Justice Thomas Wants To Abolish Exclusionary Rule

By on June 13, 2018

June 13, 2018

According to an opinion by Supreme Court Justice Clarence Thomas, the most important legal rule that protects Americans from illegal searches by police has no historical basis and the Supreme Court no authority to require states to adopt it. In a little-noticed concurrence with a decision that Charlottesville, Va., police officers had violated a plaintiff’s Fourth Amendment rights by conducting a warrantless search in the driveway of his girlfriend’s home, Thomas argues that the Framers of the Constitution “would not have understood the logic of the exclusionary rule” that bars the use of illegally obtained evidence in federal courts. The Supreme Court adopted the exclusionary rule in 1914. According to blogger Kenneth Jost, none of the other justices is ready to abolish the exclusionary rule, yet, but other lone wolf opinions by Thomas that carried little weight except among “Originalist cultists” have had a profound effect. When the Court struck down part of the Brady Handgun Violence Prevention Act in Printz v. United States (1997), Thomas called in a short concurring opinion for reconsidering the 60-year-old precedent that the Second Amendment did not establish a personal right to possession of firearms. Now that oddball view has led to settled law enshrining the right to carry a gun. Jost expects the same fate for the Exclusionary Rule if there are further changes in Supreme Court personnel under Trump.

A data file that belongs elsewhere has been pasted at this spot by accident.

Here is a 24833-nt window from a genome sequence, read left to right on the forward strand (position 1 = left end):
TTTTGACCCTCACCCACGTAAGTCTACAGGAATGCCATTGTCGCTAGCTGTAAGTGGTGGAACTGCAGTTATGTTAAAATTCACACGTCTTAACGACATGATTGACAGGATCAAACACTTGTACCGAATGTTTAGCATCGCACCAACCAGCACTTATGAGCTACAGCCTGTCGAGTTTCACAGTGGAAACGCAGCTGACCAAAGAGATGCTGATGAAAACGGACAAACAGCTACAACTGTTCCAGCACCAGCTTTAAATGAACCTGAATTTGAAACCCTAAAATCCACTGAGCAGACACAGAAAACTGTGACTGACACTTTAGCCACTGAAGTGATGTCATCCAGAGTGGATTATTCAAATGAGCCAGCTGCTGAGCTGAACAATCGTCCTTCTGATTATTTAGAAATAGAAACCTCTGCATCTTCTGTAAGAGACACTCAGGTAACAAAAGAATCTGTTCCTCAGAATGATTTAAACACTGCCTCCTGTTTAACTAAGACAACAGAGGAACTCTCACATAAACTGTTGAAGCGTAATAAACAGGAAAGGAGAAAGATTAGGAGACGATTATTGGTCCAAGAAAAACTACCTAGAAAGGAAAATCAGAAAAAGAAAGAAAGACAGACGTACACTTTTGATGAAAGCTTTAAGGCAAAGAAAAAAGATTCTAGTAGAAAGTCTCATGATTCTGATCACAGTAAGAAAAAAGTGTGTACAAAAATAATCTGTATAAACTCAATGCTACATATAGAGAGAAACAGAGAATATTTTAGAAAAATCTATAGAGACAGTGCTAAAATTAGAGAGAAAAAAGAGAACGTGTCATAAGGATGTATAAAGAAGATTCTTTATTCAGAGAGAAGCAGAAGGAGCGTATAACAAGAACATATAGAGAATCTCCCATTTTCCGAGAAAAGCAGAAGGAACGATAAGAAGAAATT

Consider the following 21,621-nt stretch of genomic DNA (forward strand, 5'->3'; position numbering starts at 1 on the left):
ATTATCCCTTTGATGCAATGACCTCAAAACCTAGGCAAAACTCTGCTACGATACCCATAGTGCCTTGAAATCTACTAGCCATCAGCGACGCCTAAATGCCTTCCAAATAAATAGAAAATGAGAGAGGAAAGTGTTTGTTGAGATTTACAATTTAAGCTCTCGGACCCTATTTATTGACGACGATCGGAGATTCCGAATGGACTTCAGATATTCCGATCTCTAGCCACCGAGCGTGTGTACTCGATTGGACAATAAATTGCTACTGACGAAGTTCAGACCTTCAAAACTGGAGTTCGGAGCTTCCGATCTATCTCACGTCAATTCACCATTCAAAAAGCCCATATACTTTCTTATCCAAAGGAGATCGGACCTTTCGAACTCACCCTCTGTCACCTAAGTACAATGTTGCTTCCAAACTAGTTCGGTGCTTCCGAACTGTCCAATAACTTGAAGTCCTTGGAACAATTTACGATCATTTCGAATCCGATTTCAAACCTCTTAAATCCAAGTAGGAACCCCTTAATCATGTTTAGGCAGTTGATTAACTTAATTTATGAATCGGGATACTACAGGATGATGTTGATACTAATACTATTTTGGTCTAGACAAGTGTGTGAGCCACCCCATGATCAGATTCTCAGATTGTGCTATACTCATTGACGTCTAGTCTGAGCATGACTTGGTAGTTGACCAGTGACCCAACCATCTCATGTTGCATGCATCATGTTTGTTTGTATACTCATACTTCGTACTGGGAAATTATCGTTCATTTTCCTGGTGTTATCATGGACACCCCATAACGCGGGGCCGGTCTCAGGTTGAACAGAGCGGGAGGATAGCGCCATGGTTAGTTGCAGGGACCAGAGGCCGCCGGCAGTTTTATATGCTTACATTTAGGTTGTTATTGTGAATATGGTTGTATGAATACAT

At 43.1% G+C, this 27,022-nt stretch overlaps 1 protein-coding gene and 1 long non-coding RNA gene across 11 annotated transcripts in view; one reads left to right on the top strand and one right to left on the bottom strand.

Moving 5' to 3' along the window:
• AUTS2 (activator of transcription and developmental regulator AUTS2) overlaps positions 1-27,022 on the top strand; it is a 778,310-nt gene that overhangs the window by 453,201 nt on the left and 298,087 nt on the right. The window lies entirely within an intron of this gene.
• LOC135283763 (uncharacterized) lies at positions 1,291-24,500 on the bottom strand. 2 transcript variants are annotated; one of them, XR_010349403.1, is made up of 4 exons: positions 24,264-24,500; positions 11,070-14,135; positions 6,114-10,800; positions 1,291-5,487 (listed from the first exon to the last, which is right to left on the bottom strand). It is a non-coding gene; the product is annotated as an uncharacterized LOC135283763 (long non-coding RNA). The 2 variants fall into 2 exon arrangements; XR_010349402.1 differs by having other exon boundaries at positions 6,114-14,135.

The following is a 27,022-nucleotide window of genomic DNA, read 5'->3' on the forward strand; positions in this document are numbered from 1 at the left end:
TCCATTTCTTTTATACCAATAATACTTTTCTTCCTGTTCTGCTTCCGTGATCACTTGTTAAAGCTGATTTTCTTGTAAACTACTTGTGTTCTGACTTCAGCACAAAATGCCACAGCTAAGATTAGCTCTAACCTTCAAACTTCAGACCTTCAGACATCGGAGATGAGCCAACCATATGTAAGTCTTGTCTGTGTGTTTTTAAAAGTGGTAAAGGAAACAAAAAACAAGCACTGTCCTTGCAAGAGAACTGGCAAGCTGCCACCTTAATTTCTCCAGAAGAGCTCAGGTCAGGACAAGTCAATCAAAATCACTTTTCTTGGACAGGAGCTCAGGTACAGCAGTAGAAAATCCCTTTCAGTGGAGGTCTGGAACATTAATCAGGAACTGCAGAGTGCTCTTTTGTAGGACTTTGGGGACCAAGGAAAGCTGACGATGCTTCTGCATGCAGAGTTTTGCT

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Jost on Justice

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